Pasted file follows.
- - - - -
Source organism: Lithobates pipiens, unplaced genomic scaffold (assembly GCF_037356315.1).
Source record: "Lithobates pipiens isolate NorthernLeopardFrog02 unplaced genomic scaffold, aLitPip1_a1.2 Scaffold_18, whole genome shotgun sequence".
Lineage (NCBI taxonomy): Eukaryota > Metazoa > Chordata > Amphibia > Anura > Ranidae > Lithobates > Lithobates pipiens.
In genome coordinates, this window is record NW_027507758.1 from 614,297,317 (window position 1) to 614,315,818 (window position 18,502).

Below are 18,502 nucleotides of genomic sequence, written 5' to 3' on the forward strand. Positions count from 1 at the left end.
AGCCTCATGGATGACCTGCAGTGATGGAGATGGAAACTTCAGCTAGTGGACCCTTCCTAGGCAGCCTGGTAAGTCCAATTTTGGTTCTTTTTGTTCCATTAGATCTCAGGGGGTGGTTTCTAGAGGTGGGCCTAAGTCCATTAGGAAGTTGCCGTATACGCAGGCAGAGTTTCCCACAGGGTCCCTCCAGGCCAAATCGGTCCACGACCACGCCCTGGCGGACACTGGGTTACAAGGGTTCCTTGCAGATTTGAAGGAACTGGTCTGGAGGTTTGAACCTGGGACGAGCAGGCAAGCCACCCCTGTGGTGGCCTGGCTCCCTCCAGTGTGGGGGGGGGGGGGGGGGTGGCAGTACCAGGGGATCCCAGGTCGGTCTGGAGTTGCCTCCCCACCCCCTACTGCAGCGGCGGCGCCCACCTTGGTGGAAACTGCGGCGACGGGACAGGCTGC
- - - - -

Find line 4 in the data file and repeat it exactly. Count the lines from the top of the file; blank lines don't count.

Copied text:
In genome coordinates, this window is record NW_027507758.1 from 614,297,317 (window position 1) to 614,315,818 (window position 18,502).